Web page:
Tenth Sunday of the Year, 1 Kgs 17:17-24; Ps 30; Lk 7:11-17 (Year C)
‘I will praise you, Lord, you have rescued me. O Lord, you have rescued my soul from the dead, restored me to life from those who sink into the grave.” The psalms frequently describe a life lived without God as a kind of death, a sinking into the depths of a grave that is without hope.
We are indeed fortunate if in our journey of faith we have not experienced such moments. These are the times when, either through our own sinfulness or for reasons beyond our understanding, we experience faith as darkness, seemingly bereft of God’s sustaining presence.
This does indeed feel like the death, the sinking into unimaginable depths described by the psalmist. Such psalms, while they give full weight to the abandonment that we experience, are always concluded with the affirmation of a God whose light is greater than our darkness, whose life is greater than our death. “At night there are tears, but joy comes with the dawn. You have changed my mourning into dancing. O Lord my God, I will thank you forever.”
Throughout the Old Testament the God of Israel was worshipped as the Lord of Life. It is within this context, the proclamation of God as the giver of life, that we must understand the prophet Elijah’s encounter with the widow of Zarephath.
Already, through the miraculous multiplication of meal and oil in time of famine, the God of Israel had been revealed as the food of life. Now, with the death of the widow’s only son, the God of Israel would be revealed as the conqueror of death itself. “The Lord heard the prayer of Elijah and the soul of the child returned to him and he revived. And the woman replied: ‘Now I know that you are a man of God and the word of the Lord in your mouth is truth.’”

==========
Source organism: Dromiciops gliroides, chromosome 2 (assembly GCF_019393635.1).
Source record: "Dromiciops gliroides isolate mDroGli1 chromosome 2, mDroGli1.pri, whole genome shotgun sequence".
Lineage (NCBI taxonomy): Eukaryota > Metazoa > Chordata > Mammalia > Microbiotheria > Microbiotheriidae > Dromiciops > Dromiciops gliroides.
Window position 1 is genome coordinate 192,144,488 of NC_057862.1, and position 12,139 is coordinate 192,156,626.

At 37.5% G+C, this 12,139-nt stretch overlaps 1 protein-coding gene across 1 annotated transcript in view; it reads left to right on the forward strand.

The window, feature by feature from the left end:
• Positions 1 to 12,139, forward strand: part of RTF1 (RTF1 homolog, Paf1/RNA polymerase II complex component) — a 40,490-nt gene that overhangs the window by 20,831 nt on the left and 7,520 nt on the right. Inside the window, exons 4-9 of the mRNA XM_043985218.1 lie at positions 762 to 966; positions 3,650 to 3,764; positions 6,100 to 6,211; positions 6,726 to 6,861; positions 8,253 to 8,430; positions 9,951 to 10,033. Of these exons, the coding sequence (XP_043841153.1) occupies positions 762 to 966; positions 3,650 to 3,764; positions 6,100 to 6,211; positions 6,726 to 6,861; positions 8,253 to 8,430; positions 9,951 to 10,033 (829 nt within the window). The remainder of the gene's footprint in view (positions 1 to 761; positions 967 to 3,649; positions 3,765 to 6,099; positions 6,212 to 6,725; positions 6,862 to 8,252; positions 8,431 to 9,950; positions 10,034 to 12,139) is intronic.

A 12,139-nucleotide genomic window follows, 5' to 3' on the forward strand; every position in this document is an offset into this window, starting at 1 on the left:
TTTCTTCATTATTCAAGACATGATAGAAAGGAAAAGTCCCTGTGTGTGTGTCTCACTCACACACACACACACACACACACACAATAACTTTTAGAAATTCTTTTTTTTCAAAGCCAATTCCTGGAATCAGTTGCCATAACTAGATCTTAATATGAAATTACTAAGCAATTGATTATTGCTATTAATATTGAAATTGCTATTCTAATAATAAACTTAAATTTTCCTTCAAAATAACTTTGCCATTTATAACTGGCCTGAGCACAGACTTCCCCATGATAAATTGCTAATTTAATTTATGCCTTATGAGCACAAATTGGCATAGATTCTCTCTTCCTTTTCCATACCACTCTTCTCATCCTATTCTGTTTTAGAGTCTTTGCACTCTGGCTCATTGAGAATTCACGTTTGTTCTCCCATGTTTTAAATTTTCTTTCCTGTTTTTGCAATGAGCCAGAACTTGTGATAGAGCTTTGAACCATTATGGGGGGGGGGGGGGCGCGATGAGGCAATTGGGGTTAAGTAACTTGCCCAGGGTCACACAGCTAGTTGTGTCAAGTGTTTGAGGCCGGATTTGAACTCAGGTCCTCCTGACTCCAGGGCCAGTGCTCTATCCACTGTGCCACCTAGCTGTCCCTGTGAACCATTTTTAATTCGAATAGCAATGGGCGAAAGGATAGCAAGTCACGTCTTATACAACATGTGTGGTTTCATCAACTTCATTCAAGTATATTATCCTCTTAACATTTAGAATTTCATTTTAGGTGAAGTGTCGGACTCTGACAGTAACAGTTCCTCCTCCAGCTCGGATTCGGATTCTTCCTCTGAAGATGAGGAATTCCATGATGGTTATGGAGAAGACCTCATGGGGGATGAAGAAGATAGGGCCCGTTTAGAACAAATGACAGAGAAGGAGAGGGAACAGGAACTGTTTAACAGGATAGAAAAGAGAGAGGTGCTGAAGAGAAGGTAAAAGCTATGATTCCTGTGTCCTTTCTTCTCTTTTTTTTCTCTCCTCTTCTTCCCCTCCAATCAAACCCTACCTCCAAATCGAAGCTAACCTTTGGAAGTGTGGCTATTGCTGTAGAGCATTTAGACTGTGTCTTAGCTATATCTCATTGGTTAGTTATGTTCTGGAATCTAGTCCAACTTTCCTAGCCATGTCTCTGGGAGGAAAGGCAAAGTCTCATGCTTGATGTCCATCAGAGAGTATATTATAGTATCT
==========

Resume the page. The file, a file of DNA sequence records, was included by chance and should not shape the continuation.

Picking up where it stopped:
The resurrection of the widow’s son, summoned to life by the Word of God, was a foreshadowing of Christ, in whose Resurrection all are summoned to new life.
We see this new life at work in Paul’s description of his conversion. In his previous life he had been a practising Jew, merciless in his persecution of the Church, zealous for the traditions of his ancestors. The inner transformation that took place in the grace of his conversion was nothing less than the gift of new life.
“Then God, who had specially chosen me while I was still in my mother’s womb, called me through his grace and chose to reveal his Son in me, so that I might preach the good news about him to the pagans.”
During this year of faith, let us entrust ourselves anew to the Father, who calls us to new life as his Son is revealed in us. The account of Jesus raising the widow’s son at Nain was understood as the fulfilment of Old Testament prophecy. “A great prophet has appeared among us; God has visited his people.”
The Christ who was revealed at Nain as the Lord of life continues to visit his people. Let us turn to him in faith, confident that he summons his people to new life as he is revealed in us.